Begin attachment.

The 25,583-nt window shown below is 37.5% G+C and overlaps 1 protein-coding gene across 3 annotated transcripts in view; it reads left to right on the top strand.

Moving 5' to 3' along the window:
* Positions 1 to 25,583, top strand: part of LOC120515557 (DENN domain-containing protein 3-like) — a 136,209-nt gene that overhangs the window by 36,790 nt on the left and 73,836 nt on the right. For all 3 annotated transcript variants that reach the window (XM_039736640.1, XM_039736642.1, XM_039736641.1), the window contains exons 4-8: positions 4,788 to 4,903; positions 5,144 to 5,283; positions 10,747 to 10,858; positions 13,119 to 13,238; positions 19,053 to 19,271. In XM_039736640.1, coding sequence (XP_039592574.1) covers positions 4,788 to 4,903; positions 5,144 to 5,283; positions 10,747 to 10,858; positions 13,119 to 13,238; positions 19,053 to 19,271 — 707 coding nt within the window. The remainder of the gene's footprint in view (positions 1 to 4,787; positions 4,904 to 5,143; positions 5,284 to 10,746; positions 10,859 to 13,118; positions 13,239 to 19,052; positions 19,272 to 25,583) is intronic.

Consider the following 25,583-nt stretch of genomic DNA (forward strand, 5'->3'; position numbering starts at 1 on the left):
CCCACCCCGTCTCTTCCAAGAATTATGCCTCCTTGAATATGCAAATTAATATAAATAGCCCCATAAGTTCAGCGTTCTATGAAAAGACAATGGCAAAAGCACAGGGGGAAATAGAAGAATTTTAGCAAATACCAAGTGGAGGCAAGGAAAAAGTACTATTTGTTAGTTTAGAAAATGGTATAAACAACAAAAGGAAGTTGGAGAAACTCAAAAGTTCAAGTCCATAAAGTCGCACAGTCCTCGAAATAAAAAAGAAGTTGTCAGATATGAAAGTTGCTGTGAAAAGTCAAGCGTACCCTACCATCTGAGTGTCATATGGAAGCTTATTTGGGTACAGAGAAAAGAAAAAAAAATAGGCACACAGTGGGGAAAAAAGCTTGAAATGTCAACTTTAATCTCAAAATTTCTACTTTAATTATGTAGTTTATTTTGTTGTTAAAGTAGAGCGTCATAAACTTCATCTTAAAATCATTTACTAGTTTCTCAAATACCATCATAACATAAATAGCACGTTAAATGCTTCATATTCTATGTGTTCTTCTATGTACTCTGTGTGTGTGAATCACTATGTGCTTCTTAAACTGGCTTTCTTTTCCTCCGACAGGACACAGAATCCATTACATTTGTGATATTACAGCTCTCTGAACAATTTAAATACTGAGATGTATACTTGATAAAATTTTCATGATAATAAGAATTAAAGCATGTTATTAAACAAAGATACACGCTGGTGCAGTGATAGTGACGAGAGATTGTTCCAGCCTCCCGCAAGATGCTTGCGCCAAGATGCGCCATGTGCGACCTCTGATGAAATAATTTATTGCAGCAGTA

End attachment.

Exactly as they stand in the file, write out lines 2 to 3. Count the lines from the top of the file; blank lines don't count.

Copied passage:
Moving 5' to 3' along the window:
* Positions 1 to 25,583, top strand: part of LOC120515557 (DENN domain-containing protein 3-like) — a 136,209-nt gene that overhangs the window by 36,790 nt on the left and 73,836 nt on the right. For all 3 annotated transcript variants that reach the window (XM_039736640.1, XM_039736642.1, XM_039736641.1), the window contains exons 4-8: positions 4,788 to 4,903; positions 5,144 to 5,283; positions 10,747 to 10,858; positions 13,119 to 13,238; positions 19,053 to 19,271. In XM_039736640.1, coding sequence (XP_039592574.1) covers positions 4,788 to 4,903; positions 5,144 to 5,283; positions 10,747 to 10,858; positions 13,119 to 13,238; positions 19,053 to 19,271 — 707 coding nt within the window. The remainder of the gene's footprint in view (positions 1 to 4,787; positions 4,904 to 5,143; positions 5,284 to 10,746; positions 10,859 to 13,118; positions 13,239 to 19,052; positions 19,272 to 25,583) is intronic.